The remote console settings allow for either single or multi-user mode and other valuable features such as screen captures and recordings. Selecting the launch remote console icon brings up the option page, allowing you to alter the default settings for a particular session if needed.
The web management interface also provides convenience features such as keyboard and recording options directly on the top menu bar.
The provisioning page supports a broad range of node deployment options. Configuration patterns, address pools, and server profiles can be configured to then support the deployment of a wide range of OS images.
OS images can be uploaded into XClarity, which is particularly important for the deployment of ESXi. The Lenovo custom image can be used to quickly deploy ESXi nodes with all the proper drivers. The OS images and server profiles are easily managed from a single page. The quickest way to access this is to select the available OS images from the operating system images widget located on the dashboard.
In our case, you can see the customized Lenovo ESXi image by viewing the notes in the description column. These notes are entered by an admin when the image is uploaded, and therefore can be tailored to make sense for each customer.
The monitoring page provides detailed access to alerts, event logs, event forwarding, and jobs.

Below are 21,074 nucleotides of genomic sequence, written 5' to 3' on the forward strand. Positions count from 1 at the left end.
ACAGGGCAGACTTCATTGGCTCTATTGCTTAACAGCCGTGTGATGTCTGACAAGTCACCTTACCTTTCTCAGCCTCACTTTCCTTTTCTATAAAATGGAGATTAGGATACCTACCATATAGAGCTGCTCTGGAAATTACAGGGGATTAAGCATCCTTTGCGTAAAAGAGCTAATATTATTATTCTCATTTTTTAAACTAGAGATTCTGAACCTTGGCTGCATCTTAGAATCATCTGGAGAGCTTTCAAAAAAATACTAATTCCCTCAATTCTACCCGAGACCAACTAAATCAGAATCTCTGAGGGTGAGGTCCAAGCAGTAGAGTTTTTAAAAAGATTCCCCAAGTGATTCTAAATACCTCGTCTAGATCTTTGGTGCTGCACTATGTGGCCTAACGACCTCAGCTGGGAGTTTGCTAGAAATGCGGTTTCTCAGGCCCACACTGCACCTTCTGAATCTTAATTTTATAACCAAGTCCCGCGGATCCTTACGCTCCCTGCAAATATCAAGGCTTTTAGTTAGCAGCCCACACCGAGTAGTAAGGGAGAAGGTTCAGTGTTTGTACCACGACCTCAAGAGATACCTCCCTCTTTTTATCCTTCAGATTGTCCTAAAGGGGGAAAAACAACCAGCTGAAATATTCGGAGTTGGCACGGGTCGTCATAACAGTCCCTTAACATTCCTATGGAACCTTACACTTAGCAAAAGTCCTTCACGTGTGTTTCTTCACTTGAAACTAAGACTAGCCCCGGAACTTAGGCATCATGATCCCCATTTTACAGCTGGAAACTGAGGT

Accessing the jobs page, for example, allows an administrator to individually manage any particular job and view its details.
The administration page provides access to your XClarity settings and configuration.
The security tab allows for the creation and management of supervisor accounts and role-based access along with certificate management.
The network access page defines not only typical IP settings, but configuration of the network topology including which interface is discovering and managing hardware vs. which interface is being used to manage and deploy images.
The firmware update feature allows administrators to update firmware on managed nodes (and other objects as applicable) by following the workflow defined in the XClarity documentation.
The repository is the catalog of currently available updates for all supported nodes and devices. The updates are organized by type. Updates can be obtained either in "firmware packs" - say the firmware updates for all RackSwitches, for example, or as individual firmware updates.
Compliance policies are created and assigned so that XClarity knows the status of managed devices and determines whether firmware updates need to be applied.
XClarity does not automatically apply firmware updates. Once a device has been identified as non-compliant, an administrator must manually select and apply the update. One important note here is to view the job status (Monitoring > Jobs) on a selected device. There can be no running jobs on the target node for the firmware update to be queued up.
Although discussed last, the firmware update feature may be one of the most critical functions of Lenovo XClarity Administration. This ensures that VMware ESXi has access to the latest drivers and updates to create the most efficient solution that combines VMware software running on Lenovo hardware.